Rain rules

This summer, I was riding wet for many of the miles I traveled. I own a good Gore-Tex rainsuit, so I stayed dry. Being the lazy SOB that I am, however, I let my feet get wet because I never put on my gaiters. Fortunately, it wasn’t cold.

  • Looking for some rain gloves? Visit a grocery store and buy dishwasher gloves. The price can’t be beat. Added bonus: they come in two colors — blue and yellow.
  • Green or orange garbage bags make good covers for anything that’s held on with a net. The net will keep the plastic bag from shredding.

On the rainy highway, traction is a major consideration at speed, and hydroplaning is never far away on two wheels if your speed is high. Hydroplaning can occur any time one rides through the puddles that collect in the lowest part of the roadway, primarily the two tire tracks running the length of each lane. It can be avoided by riding on the high spots and by keeping tire pressure on the high side. Running on bald tires isn’t good either.

In built-up areas, anything metal such as manhole covers and bridge gratings, painted lines, and places where oil and grease have not washed off become a lot more slippery when first wet.

Railroad tracks are a sleeper, and can bite hard when being crossed at anything other that parallel or almost-parallel, especially in the wet. If your tire slips into the groove running alongside the track, it will ruin your day.

Thunderstorms are scary when you’re in the middle of one out on the prairie. Being the highest point on a flat plain or at the top of a bald hill when the lightning comes crashing down is not a smart place to be. Avoid it, at all costs, or one day you’ll be sorry. Take a break at one of those fancy Canadian rest areas.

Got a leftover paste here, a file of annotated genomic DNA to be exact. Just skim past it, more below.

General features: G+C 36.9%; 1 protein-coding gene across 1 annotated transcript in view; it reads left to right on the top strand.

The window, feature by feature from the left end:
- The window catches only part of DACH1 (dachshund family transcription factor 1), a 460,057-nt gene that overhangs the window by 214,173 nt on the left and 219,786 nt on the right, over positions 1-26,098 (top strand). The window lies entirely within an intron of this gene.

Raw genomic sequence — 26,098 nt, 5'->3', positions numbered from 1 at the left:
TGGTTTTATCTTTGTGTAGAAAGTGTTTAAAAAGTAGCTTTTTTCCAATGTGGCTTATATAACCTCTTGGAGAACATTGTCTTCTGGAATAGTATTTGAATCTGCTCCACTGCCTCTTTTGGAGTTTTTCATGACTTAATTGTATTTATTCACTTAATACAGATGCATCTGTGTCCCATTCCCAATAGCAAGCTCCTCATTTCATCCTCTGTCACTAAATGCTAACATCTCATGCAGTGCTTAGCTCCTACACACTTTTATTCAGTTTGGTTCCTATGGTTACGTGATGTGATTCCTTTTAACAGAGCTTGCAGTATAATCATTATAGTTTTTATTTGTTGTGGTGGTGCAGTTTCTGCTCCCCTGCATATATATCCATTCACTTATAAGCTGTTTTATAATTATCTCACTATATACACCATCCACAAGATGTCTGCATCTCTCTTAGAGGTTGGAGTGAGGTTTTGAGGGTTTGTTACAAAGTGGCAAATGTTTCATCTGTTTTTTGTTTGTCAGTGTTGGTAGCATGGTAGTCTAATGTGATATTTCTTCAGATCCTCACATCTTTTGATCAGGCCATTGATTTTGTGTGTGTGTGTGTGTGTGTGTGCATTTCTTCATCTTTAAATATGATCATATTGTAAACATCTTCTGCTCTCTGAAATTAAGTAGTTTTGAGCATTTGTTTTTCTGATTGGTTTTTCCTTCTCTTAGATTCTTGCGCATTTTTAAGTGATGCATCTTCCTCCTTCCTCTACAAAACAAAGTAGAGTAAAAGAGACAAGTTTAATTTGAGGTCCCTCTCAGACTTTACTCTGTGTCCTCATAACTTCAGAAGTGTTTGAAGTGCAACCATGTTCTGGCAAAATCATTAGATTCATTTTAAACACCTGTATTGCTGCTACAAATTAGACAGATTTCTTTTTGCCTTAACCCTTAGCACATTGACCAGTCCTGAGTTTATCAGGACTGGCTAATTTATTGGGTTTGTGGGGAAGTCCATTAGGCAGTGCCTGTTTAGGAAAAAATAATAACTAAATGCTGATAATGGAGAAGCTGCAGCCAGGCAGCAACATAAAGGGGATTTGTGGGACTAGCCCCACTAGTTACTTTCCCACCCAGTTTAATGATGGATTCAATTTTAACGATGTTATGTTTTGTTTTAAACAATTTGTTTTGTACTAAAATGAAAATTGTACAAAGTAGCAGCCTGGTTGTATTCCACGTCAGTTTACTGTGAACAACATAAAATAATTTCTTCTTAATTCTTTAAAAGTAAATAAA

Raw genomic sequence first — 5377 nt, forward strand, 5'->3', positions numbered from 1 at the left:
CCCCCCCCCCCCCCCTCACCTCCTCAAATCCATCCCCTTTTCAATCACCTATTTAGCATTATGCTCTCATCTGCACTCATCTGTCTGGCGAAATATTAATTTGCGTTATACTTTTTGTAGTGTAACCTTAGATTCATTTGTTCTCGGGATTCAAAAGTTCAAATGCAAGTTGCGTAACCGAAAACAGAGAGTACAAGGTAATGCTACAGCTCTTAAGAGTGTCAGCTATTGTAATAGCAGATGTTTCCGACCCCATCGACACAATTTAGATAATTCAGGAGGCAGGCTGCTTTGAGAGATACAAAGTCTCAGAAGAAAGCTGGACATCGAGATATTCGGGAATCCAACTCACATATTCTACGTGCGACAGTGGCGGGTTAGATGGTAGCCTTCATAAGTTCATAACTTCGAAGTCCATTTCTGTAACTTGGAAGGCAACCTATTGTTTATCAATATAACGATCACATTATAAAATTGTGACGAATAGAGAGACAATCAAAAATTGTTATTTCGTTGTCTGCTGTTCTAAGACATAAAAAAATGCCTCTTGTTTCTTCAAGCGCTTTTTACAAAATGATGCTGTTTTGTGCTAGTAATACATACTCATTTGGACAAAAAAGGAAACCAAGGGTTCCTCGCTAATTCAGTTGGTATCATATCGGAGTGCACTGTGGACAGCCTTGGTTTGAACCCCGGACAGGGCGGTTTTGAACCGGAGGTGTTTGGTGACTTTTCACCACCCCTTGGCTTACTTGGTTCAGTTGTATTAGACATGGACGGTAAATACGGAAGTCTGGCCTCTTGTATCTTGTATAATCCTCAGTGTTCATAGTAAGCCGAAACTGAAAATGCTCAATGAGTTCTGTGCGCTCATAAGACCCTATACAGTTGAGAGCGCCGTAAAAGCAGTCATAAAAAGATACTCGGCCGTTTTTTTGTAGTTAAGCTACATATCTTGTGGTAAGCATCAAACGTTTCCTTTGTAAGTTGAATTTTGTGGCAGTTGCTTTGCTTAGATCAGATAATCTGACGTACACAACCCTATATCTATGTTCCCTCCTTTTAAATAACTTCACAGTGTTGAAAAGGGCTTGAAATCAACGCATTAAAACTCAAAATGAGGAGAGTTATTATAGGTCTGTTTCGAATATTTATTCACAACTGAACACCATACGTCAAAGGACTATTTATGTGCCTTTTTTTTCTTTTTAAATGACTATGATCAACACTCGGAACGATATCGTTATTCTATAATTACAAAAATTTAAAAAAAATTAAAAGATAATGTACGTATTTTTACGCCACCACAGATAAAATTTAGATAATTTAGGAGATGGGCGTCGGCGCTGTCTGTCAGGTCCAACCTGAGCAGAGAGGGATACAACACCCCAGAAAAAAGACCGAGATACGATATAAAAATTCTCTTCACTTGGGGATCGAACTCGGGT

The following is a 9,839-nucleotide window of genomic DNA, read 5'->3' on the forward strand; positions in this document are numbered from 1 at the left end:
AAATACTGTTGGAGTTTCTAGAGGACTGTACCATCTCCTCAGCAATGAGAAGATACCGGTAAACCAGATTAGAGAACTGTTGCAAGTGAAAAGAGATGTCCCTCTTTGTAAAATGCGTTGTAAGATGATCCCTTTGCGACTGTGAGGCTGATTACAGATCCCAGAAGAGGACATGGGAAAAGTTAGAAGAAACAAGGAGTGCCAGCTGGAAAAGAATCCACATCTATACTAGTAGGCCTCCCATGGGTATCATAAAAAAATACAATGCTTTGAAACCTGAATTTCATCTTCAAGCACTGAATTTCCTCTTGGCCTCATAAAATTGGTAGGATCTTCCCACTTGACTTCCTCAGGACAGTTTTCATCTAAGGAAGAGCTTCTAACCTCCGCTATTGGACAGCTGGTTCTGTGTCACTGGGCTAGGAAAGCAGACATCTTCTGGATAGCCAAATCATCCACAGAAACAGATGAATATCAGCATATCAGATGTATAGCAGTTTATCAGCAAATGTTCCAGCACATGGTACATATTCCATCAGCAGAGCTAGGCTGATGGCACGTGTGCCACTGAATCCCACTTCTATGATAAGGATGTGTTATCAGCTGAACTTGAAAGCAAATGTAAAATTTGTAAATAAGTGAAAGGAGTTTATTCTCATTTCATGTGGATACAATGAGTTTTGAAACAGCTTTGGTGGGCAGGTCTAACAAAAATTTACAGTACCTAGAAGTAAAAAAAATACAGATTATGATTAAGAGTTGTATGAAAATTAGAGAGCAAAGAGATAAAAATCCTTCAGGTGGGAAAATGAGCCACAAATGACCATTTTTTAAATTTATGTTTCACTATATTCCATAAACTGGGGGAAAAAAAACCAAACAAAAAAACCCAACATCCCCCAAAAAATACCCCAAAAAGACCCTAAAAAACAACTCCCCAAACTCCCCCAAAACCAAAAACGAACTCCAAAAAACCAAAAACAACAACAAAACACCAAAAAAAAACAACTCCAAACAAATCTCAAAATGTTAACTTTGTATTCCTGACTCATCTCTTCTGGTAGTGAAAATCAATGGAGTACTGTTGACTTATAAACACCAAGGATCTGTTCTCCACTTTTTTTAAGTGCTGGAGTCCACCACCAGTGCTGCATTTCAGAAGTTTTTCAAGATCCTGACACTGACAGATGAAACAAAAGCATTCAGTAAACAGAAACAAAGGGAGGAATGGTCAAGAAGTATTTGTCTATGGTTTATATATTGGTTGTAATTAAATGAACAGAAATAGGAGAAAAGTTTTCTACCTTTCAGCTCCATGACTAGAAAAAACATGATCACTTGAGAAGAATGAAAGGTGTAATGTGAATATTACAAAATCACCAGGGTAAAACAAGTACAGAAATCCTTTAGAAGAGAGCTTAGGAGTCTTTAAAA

Last, but not least, don’t delay when putting on the rain suit. Riding just a little farther to see if it will clear is not always a good thing if you want to stay warm and dry. Ask me how I know.

To sum up, in the wet:

  • Painted lines are slippery. Keep that in mind when turning or braking at crosswalks or any time you cross them.
  • Ditto for manhole covers, grated bridges, and bridge expansion joints.
  • Railroad tracks require a careful crossing so as not to slip into the groove.
  • Hydroplaning is a real possibility with excessive speed and under-inflated or bald tires.
  • Botts’ dots* or any other raised lane indicators are slippery and could cause tires to slip off of them.
  • Gas stations are particularly slippery in pump areas. All the clunkers get parked there, leaking and weeping.
  • Avoid riding during a thunderstorm when you’re going to be the height of land that the lightning will be searching for.
  • Put the suit on early if you want to stay warm and dry.
  • Slow down.

* Botts’ Dots are used on California multi-lane freeways. They come colored, round and square. Most are white; center markers are amber; wrong-way markers are red; fire hydrant markers are blue. They are being used on the highways of other states as well.

Gas bar thieves

Slime is everywhere, most notably if one is an habituĂ© of the gas bar in a well-traveled area. I pity the poor tourist who fills his tank and wanders into the store to pay in cash. If he’s lucky, he’s rounded up to the nearest dollar, which makes counting his change that much easier.

More likely, he’s at a gas’n’go and has used his credit card at the pump, but must wander into the store for water, pop, gum, cigarettes, or a treat for his sweet tooth.